The skate boot construction of the present invention includes a unitary plastic heel/ankle counter insert which may be secured externally or internally to a soft boot mounted on a skate truck. The insert includes two spaced side portions joined by a U-shaped heel section which extend along the sides of a skater's foot. Above the side portions and the heel section are two forwardly projecting side flaps joined by an arcuate back section which are connected to the spaced side portions by two outwardly bowed hinge sections positioned over a skater's ankle bones. An arcuate slit extends through the heel/ankle counter between the heel section and arcuate back section and runs for a distance along either side of the heel/ankle counter. End slits extend transversely above and below each end of the arcuate slit. Cutaway portions below the side flaps extend inwardly toward the end slits and with the end slits define the edges of the bowed hinge sections.
A molded unitary in-line skate boot is provided using the ankle flexure construction of the heel/ankle counter. This boot includes an arcuate heel slit having enlarged ends and two inclined slits extending from the front of the boot toward the ends of the heel slit, both of which have enlarged inner ends. Alternatively, a flexible insert may be snapped into the boot at the ends of the slit which bridges each slit with an elastomeric member.
FIG. 1 is a perspective view of a heel/ankle counter insert for a skate boot of the present invention;
FIG. 2 is a view in front elevation of the heel/ankle counter insert of FIG. 1;
FIG. 3 is a view in rear elevation of the heel/ankle counter insert of FIG. 1;
FIG. 4 is a side view of the heel/ankle counter insert of FIG. 1 secured externally to a soft skate boot;
FIG. 5 is a partial view in side elevation of a molded unitary in-line skate boot of the present invention;
FIG. 6 is a partial view in side elevation of a second embodiment of a molded unitary in-line skate boot of the present invention; and
FIG. 7 is a sectional view of a flexible insert for the molded unitary in-line skate boot of FIG. 6.
Referring now to FIGS. 1-3, the novel heel/ankle counter insert of the present invention is illustrated generally at 10. This heel/ankle counter insert is formed of thin, somewhat flexible plastic which is of sufficient rigidity to add support and rigidity to adjacent areas of the skate boot. The heel/ankle counter 10 is intended for use with a soft boot and not with more rigid injection molded plastic boots and may be employed either internally or externally of the soft boot. As will be noted from FIGS. 1 and 2, the heel/ankle counter 10 includes two spaced, substantially parallel side portions 12 and 14 that extend forwardly of a heel section 16 which bridges the side portions. The side portions 12 and 14 are designed to extend from the heel section forwardly beneath a skater's ankle and along the sides of the skater's foot to a forward terminus in the area of the arch of the skater's foot. The heel section 16 is an arcuate section which cups around the back of the skater's heel and is joined on either side by the side portions 12 and 14. Extending a slight distance forwardly and laterally from the heel section at the lowermost extremity thereof is an arcuate bottom wall 18 which would lie beneath the heel of a skater. This arcuate bottom wall is used to secure the heel/ankle counter insert 10 in position within a boot when the insert is inserted into the foot during assembly thereof.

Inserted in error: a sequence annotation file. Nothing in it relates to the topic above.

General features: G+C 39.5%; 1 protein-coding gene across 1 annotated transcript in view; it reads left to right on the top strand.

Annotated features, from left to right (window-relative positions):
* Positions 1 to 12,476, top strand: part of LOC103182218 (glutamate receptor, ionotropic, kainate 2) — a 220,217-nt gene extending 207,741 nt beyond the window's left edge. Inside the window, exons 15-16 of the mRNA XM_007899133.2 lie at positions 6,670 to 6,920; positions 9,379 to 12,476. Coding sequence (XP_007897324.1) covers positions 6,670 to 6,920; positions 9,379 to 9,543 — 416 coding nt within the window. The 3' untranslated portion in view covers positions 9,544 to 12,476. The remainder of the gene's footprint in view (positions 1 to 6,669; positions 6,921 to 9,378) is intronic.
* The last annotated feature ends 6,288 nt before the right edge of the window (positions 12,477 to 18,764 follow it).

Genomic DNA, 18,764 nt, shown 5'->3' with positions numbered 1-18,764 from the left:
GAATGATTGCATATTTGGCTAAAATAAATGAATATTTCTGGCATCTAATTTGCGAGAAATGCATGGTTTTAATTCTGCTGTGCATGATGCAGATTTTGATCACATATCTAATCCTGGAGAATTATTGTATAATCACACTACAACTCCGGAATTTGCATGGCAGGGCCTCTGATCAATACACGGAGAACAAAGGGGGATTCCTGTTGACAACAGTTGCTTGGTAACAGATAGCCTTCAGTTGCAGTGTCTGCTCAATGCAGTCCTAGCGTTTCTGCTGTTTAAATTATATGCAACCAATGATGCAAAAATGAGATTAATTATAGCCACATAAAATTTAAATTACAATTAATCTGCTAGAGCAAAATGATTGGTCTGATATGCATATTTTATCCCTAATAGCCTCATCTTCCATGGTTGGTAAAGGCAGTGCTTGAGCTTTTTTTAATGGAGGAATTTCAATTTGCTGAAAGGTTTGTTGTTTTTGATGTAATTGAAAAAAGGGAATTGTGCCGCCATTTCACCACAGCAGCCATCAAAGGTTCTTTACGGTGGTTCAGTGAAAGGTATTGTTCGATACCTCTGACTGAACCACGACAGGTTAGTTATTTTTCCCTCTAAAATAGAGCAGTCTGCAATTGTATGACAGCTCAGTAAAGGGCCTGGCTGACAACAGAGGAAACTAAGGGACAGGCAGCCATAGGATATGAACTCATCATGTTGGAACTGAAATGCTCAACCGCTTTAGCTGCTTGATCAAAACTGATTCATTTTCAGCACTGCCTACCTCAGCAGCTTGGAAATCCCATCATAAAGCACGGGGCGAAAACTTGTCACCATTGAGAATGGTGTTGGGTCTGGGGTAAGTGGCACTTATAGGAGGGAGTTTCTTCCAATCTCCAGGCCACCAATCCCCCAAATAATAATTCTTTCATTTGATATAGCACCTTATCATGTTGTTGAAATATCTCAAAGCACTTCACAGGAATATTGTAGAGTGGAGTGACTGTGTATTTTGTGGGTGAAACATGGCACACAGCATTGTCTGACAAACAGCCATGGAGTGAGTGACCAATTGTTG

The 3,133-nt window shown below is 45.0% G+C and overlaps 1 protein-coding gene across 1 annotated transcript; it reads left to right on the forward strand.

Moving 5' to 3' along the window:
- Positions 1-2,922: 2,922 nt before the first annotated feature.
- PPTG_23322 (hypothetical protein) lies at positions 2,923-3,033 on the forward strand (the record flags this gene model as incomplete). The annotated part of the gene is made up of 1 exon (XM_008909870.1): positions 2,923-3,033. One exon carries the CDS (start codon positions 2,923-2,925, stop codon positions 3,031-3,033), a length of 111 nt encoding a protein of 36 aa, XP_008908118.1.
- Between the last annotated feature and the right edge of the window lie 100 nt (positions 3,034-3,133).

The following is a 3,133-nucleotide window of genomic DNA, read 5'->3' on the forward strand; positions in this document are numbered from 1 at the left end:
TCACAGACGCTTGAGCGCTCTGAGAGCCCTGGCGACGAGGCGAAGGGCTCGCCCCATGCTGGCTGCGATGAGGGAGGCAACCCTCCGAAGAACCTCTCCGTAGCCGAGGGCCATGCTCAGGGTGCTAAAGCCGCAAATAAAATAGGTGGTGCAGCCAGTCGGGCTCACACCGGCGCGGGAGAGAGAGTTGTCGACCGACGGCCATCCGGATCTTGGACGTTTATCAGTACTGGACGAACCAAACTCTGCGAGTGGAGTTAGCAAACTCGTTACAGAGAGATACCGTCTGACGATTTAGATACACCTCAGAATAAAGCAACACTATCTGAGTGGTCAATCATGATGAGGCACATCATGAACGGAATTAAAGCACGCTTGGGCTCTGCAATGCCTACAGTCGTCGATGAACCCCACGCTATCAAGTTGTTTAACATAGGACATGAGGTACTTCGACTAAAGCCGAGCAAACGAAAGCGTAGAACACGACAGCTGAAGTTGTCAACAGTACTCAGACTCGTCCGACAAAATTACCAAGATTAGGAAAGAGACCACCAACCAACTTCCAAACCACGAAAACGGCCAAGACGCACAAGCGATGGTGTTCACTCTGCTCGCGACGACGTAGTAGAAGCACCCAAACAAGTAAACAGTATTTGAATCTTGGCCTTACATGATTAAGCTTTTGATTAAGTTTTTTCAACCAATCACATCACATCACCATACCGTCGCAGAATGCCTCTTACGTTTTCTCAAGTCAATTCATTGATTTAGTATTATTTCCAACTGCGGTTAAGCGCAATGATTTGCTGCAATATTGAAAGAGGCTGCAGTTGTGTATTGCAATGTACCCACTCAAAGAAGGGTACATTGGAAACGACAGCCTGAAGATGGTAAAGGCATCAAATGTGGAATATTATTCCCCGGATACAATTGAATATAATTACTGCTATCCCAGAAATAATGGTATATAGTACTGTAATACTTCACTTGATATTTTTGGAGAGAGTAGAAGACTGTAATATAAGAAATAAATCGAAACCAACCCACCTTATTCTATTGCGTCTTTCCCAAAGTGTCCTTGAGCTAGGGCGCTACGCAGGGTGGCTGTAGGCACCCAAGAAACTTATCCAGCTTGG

Positioned above the side portions 12 and 14 and the heel section 16 are two spaced side flaps which project forwardly above the side portions from an arcuate back section 24 which joins the side flaps and extends above the heel section 16. The arcuate back section 24 extends around the back of a skater's leg above the ankle, and the side flaps 20 and 22 extend along the sides of a skater's leg above the ankle to substantially the front surface of a skater's leg.
The side flaps 20 and 22 are joined to the spaced side portions 12 and 14 respectively by outwardly bowed hinge sections 26 and 28. These outwardly bowed hinge sections extend over the ankle bones of a skater's foot and function for the dual purpose of providing additional space for a skater's ankle bones while providing a hinge for forward and rearward movement as well as limited lateral movement of the side flaps 20 and 22 and the arcuate back section 24. To facilitate this movement, an arcuate slot 30 is formed to extend through the heel/ankle counter between the heel/ankle section 16 and the arcuate back section 24 and this slit then extends for a limited distance around the sides of the heel/ankle counter between the side flaps 20 and 22 and the spaced side portions 12 and 14. The ends of the slot 30 are provided with widened apertures 32 and 34 which extend above and below the slot 30 at either end thereof. These widened apertures are shown as transverse end slits in FIGS. 1-4, but they may be formed in other shapes. The apertures 32 and 34 extend through the heel/ankle counter and define the rearmost sides of the hinge sections 26 and 28. The apertures 32 and 34 extend above and below the outwardly bowed portions of the hinge sections 26 and 28.